This is also the part where we get the name drop, at least in the books. Ser Jorah tells Dany that the common people do not wait for Viserys, their ‘true king’ to return. The truth is that it’s ‘no matter to them if the high lords play their game of thrones, so long as they are left in peace.’ That’s what this series is about – kings and nobles and princes and lords and their games of war to see who gets to control the realm. The closest we see from the perspective of the commonfolk is actually at the Wall with the Night’s Watch. A place where your past, ironically enough, doesn’t matter anymore. Or at least, it shouldn’t.
Compared to the first two episodes, this is where we are starting to see some differences between the show and the books. There are a lot of scenes in the show that were not present. such as:
- Cersei speaking with her son Joffrey about when he becomes King
- Ned and Jaime discussing the rebellion and Jaime’s betrayal of the former king
- Robert and members of his Kingsguard discussing their first kills
- Cersei and Jaime talking about Bran and what will happen if he remembers what he saw
- Benjen and Jon having a talk on the top of the Wall
We have an all-star cast of amazing actors, so I can definitely see their desire to use them in more scenes and expand their characters – we hear a lot about Robert from other characters in the book, but there are no scenes from his perspective. It’s also really interesting to see where Joffrey came from – you can understand why he is the way he is in the show after listening to how Cersei speaks to him and how she regards everyone outside of her family as an enemy.
I also think it’s really interesting that despite the target on the Lannisters’ back regarding the attempted assassination of Bran, none of the Lannister siblings have mentioned it all. We’re getting so much more of the Lannister side of the story in the show compared to the book – the book makes it really clear that you are supposed to be suspicious of the Lannisters, and while they don’t come across as heroes in the show, it is definitely taking strides to make them seem more ambiguous, and at the very least, morally grey rather than outright antagonistic.
They removed the scene of Tyrion making fun of Ser Alliser from the show, which is honestly a little upsetting, but this portion had a lot of story at the Wall to get through, so some things would have to be cut.
But there were also things that were added that I enjoyed. I like getting to see Benjen interact with Jon. I liked that Ned tried to give Sansa a doll to help mend the damage after he was forced to kill her direwolf, lady. I like that as he watches his Arya train in the use of swords that it throws him back to his own time on the battlefield. He is a man who has been through war and lost much because of it. Or maybe it was a grim portent of things to come. Either way, I thought it was an interesting, forebodding way to end the episode.
If there is one thing I am enjoying, it is the fact that as a reader, we can see the distrust, the manipulation and the control of information that is essentially forcing these characters down these paths.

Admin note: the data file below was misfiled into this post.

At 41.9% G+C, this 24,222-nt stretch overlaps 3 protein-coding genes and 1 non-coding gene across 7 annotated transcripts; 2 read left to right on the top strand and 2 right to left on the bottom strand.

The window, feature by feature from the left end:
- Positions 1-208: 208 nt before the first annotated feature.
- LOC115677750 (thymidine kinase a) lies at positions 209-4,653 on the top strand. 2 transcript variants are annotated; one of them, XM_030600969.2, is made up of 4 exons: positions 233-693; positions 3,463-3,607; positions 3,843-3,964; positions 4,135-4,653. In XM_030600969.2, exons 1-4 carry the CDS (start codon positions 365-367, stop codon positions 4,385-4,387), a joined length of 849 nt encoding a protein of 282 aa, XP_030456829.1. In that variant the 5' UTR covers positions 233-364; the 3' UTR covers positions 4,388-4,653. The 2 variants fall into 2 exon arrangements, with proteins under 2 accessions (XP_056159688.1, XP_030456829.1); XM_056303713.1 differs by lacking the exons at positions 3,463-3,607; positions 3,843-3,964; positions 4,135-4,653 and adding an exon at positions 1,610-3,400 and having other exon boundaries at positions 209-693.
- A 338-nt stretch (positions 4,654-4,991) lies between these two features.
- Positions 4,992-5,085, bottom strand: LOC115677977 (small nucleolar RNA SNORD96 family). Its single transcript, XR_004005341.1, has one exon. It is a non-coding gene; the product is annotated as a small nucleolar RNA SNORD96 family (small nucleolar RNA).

So far the story is framing Tyrion as, at worst, a child murderer, and at least a pawn for his family and possibly the king, and yet we get all of these chapters from Tyrion’s perspective that paint a very different picture. He has formed a kinship with Jon Snow – both being men that enjoy a certain amount of privilege because of who their fathers are, but are still looked down upon by society, and he tries to give him a chance to see his family again when he is speaking with Mormont and discussing who will go with him when he rides south. He openly and sometimes subtly criticises people, but he is blunt and honest to a fault and he doesn’t seem at all the type to be coerced by his family.
We know from the last episode how much Robert dislikes the Targaryens, so much so that he threatened to kill the siblings across the Narrow Sea. We learn more about the Mad King from Jaime this time around, and we know the Targaryens were not always good monarchs. Something that we can clearly see in Viserys, but his sister is another story. Daenerys is slowly becoming more authoritative, but she lacks the cruelty of her brother. She is growing to love her husband and her new home. She’s isn’t the threat that Robert makes her out to be.
It’s interesting to watch the history of this place and these peoples affect who they trust and how they think and how they choose to act, in sometimes opposing ways. It’s also a little heartbreaking, but I think that’s part of the appeal of the series, too.
I’m really enjoying this book and I’m really enjoying this rewatch of the show. It’s been several years, so it’s fun to see all the things I missed the first time around.
On that note, I’m also considering changing up the format of these posts- maybe something more like a podcast or a one-sided audio discussion. Sometimes writing out my thoughts like this feels a little weird, and I’m wondering if a chatty podcast sort of thing will better suit these posts.
Let me know if that sounds like something you’d be interested in listening to!
Chat with Me!
What did you think of episode 3 – Lord Snow? What do you think of the changes from the book? What were some of your favourite scenes from this installment? Let me know in the comments!